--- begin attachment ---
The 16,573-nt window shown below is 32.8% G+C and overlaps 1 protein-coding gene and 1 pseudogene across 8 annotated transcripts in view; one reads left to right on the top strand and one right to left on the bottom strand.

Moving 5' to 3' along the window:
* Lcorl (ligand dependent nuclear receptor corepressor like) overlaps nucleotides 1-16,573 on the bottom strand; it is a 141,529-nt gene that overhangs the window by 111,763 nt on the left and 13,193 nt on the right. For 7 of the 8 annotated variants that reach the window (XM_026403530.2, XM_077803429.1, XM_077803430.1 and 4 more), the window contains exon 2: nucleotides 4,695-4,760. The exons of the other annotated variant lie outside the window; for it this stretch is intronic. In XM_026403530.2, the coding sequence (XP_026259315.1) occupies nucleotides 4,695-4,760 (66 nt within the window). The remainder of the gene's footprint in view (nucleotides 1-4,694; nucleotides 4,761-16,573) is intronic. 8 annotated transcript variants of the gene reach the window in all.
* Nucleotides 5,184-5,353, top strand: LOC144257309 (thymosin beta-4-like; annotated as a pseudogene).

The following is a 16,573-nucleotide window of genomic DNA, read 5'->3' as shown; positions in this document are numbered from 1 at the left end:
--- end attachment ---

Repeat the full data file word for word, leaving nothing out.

The 16,573-nt window shown below is 32.8% G+C and overlaps 1 protein-coding gene and 1 pseudogene across 8 annotated transcripts in view; one reads left to right on the top strand and one right to left on the bottom strand.

Moving 5' to 3' along the window:
* Lcorl (ligand dependent nuclear receptor corepressor like) overlaps nucleotides 1-16,573 on the bottom strand; it is a 141,529-nt gene that overhangs the window by 111,763 nt on the left and 13,193 nt on the right. For 7 of the 8 annotated variants that reach the window (XM_026403530.2, XM_077803429.1, XM_077803430.1 and 4 more), the window contains exon 2: nucleotides 4,695-4,760. The exons of the other annotated variant lie outside the window; for it this stretch is intronic. In XM_026403530.2, the coding sequence (XP_026259315.1) occupies nucleotides 4,695-4,760 (66 nt within the window). The remainder of the gene's footprint in view (nucleotides 1-4,694; nucleotides 4,761-16,573) is intronic. 8 annotated transcript variants of the gene reach the window in all.
* Nucleotides 5,184-5,353, top strand: LOC144257309 (thymosin beta-4-like; annotated as a pseudogene).

The following is a 16,573-nucleotide window of genomic DNA, read 5'->3' as shown; positions in this document are numbered from 1 at the left end: